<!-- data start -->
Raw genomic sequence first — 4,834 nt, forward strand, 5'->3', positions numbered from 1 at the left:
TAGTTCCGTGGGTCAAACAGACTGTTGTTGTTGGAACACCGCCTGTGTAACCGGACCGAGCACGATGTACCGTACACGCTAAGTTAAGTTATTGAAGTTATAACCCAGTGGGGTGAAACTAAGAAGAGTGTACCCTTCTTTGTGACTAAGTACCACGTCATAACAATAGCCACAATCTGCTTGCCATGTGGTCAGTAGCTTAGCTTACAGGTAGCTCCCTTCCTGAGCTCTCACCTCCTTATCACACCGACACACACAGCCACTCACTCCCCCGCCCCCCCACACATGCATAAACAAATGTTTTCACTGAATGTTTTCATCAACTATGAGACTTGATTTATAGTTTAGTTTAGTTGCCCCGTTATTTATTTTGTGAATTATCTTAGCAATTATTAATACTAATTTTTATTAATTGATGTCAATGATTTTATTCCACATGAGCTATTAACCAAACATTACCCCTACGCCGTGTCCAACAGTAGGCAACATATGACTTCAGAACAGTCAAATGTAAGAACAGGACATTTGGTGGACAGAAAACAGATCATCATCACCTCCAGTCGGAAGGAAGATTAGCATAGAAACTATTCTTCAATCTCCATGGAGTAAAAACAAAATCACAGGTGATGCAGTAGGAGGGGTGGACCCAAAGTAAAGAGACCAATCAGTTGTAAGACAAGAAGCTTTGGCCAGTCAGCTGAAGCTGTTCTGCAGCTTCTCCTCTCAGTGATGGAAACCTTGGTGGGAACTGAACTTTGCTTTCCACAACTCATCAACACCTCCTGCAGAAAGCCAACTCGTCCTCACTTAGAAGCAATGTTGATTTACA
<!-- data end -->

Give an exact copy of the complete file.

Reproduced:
Raw genomic sequence first — 4,834 nt, forward strand, 5'->3', positions numbered from 1 at the left:
TAGTTCCGTGGGTCAAACAGACTGTTGTTGTTGGAACACCGCCTGTGTAACCGGACCGAGCACGATGTACCGTACACGCTAAGTTAAGTTATTGAAGTTATAACCCAGTGGGGTGAAACTAAGAAGAGTGTACCCTTCTTTGTGACTAAGTACCACGTCATAACAATAGCCACAATCTGCTTGCCATGTGGTCAGTAGCTTAGCTTACAGGTAGCTCCCTTCCTGAGCTCTCACCTCCTTATCACACCGACACACACAGCCACTCACTCCCCCGCCCCCCCACACATGCATAAACAAATGTTTTCACTGAATGTTTTCATCAACTATGAGACTTGATTTATAGTTTAGTTTAGTTGCCCCGTTATTTATTTTGTGAATTATCTTAGCAATTATTAATACTAATTTTTATTAATTGATGTCAATGATTTTATTCCACATGAGCTATTAACCAAACATTACCCCTACGCCGTGTCCAACAGTAGGCAACATATGACTTCAGAACAGTCAAATGTAAGAACAGGACATTTGGTGGACAGAAAACAGATCATCATCACCTCCAGTCGGAAGGAAGATTAGCATAGAAACTATTCTTCAATCTCCATGGAGTAAAAACAAAATCACAGGTGATGCAGTAGGAGGGGTGGACCCAAAGTAAAGAGACCAATCAGTTGTAAGACAAGAAGCTTTGGCCAGTCAGCTGAAGCTGTTCTGCAGCTTCTCCTCTCAGTGATGGAAACCTTGGTGGGAACTGAACTTTGCTTTCCACAACTCATCAACACCTCCTGCAGAAAGCCAACTCGTCCTCACTTAGAAGCAATGTTGATTTACA